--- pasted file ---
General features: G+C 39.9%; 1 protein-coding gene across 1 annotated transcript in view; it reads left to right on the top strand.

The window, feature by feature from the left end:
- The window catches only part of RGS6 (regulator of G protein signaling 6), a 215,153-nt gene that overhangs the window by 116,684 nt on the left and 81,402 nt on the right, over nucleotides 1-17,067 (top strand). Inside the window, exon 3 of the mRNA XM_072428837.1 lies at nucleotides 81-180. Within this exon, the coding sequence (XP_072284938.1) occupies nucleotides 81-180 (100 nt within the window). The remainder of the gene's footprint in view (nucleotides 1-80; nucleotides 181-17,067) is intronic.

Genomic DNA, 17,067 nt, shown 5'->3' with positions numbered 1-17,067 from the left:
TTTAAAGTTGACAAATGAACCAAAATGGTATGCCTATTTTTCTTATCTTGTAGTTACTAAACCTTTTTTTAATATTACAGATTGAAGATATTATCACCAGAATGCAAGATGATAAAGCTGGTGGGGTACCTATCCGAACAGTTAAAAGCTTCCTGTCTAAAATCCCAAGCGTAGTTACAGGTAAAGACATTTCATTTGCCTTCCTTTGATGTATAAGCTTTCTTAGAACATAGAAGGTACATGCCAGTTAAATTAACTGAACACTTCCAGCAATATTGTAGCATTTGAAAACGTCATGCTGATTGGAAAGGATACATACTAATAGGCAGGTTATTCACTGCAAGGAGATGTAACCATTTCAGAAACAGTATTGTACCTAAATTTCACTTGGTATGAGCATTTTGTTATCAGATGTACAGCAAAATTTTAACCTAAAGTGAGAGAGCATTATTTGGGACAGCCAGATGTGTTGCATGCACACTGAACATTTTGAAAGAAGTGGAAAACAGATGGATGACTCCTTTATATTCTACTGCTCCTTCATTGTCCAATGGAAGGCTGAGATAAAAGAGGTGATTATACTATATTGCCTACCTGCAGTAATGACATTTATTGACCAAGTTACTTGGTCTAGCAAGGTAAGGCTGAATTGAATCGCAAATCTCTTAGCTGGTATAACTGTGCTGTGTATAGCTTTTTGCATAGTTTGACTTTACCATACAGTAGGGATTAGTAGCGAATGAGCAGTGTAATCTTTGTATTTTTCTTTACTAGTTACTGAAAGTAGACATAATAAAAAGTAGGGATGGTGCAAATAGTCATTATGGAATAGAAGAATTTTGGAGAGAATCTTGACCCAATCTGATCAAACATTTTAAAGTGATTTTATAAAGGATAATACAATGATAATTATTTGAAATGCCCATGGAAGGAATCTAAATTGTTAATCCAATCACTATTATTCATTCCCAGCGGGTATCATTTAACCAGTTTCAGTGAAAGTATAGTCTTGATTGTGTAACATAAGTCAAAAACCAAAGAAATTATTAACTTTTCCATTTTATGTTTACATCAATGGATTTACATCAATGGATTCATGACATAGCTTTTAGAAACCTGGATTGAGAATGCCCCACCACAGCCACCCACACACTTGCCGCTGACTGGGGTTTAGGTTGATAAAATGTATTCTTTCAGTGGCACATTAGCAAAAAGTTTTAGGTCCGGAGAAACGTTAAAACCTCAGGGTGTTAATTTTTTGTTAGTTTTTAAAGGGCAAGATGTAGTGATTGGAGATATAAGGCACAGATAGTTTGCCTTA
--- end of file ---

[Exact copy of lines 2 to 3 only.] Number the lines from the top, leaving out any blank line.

The window, feature by feature from the left end:
- The window catches only part of RGS6 (regulator of G protein signaling 6), a 215,153-nt gene that overhangs the window by 116,684 nt on the left and 81,402 nt on the right, over nucleotides 1-17,067 (top strand). Inside the window, exon 3 of the mRNA XM_072428837.1 lies at nucleotides 81-180. Within this exon, the coding sequence (XP_072284938.1) occupies nucleotides 81-180 (100 nt within the window). The remainder of the gene's footprint in view (nucleotides 1-80; nucleotides 181-17,067) is intronic.